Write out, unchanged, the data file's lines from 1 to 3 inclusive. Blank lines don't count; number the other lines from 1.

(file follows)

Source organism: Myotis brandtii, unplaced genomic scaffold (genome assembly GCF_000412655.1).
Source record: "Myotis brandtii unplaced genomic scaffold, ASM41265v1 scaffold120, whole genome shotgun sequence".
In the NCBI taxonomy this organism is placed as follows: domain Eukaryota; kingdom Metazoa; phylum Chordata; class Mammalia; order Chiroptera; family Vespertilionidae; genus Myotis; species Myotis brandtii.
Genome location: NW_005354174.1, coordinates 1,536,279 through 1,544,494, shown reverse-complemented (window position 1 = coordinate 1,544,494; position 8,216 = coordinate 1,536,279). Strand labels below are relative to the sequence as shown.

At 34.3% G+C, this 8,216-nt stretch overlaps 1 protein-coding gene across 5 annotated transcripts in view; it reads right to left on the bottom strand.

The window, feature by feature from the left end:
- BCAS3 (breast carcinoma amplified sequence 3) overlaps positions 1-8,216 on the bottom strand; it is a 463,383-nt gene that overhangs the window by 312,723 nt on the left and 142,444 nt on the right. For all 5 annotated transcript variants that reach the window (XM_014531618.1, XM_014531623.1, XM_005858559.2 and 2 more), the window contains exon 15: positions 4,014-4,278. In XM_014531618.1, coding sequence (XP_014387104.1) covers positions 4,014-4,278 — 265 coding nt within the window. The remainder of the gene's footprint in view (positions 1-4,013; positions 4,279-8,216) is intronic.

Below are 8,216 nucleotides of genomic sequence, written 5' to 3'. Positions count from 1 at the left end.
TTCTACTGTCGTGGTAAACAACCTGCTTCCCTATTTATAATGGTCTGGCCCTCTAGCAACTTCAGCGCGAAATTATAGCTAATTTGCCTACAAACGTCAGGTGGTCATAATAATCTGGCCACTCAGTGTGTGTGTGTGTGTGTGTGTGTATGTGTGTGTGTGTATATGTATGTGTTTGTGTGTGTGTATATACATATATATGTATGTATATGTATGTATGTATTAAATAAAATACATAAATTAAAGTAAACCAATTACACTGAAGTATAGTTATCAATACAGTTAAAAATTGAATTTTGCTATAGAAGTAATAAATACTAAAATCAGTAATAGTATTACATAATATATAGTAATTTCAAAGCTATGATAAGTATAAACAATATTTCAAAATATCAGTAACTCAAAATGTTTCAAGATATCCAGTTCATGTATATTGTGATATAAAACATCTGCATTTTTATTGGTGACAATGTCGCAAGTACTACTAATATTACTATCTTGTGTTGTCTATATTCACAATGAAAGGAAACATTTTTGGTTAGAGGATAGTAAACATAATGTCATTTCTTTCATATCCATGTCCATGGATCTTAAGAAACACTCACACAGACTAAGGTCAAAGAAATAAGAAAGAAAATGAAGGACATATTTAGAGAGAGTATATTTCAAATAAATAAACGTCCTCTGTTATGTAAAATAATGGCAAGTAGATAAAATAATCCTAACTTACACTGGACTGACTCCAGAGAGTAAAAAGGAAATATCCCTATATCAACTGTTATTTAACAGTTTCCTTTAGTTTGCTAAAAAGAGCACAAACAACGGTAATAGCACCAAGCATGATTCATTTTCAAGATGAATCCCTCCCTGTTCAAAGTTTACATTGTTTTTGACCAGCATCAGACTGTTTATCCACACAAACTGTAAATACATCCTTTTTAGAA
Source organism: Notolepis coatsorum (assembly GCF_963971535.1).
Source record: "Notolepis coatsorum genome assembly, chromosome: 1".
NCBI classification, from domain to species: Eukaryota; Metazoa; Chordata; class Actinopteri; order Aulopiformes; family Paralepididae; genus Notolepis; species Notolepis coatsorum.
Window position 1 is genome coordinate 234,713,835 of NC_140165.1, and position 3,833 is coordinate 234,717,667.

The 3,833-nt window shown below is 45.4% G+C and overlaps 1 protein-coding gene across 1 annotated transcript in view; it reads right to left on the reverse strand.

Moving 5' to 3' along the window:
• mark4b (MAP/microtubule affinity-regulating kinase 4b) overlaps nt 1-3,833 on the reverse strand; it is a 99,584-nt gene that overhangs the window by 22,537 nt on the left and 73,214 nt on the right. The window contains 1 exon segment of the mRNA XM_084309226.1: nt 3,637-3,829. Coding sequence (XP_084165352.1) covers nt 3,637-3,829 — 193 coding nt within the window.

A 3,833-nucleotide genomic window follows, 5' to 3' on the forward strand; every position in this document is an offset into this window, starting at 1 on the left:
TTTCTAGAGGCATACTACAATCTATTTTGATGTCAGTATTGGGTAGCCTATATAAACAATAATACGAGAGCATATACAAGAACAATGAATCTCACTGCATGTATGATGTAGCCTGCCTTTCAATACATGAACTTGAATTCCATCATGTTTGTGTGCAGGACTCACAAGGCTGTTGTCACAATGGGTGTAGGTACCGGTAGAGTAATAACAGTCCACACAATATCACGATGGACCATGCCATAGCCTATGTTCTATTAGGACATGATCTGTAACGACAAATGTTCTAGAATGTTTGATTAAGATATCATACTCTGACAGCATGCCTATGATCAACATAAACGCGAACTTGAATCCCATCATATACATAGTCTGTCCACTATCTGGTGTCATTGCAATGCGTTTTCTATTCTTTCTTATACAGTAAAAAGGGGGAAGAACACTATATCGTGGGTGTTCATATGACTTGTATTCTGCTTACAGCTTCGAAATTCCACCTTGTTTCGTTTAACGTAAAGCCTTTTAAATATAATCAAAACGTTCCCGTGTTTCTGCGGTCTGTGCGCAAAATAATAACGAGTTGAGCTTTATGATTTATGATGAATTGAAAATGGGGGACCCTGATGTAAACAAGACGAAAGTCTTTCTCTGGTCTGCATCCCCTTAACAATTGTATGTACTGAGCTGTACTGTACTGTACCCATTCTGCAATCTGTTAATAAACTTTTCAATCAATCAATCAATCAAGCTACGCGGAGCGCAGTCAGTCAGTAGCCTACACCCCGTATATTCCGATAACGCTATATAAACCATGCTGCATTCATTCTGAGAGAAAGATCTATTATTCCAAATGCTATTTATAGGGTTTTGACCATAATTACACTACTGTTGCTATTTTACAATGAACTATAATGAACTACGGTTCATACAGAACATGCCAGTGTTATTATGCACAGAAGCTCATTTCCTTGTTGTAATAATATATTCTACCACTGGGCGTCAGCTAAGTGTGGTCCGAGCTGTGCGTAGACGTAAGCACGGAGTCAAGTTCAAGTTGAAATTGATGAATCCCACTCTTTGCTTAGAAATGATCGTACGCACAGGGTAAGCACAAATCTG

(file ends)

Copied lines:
Source organism: Myotis brandtii, unplaced genomic scaffold (genome assembly GCF_000412655.1).
Source record: "Myotis brandtii unplaced genomic scaffold, ASM41265v1 scaffold120, whole genome shotgun sequence".
In the NCBI taxonomy this organism is placed as follows: domain Eukaryota; kingdom Metazoa; phylum Chordata; class Mammalia; order Chiroptera; family Vespertilionidae; genus Myotis; species Myotis brandtii.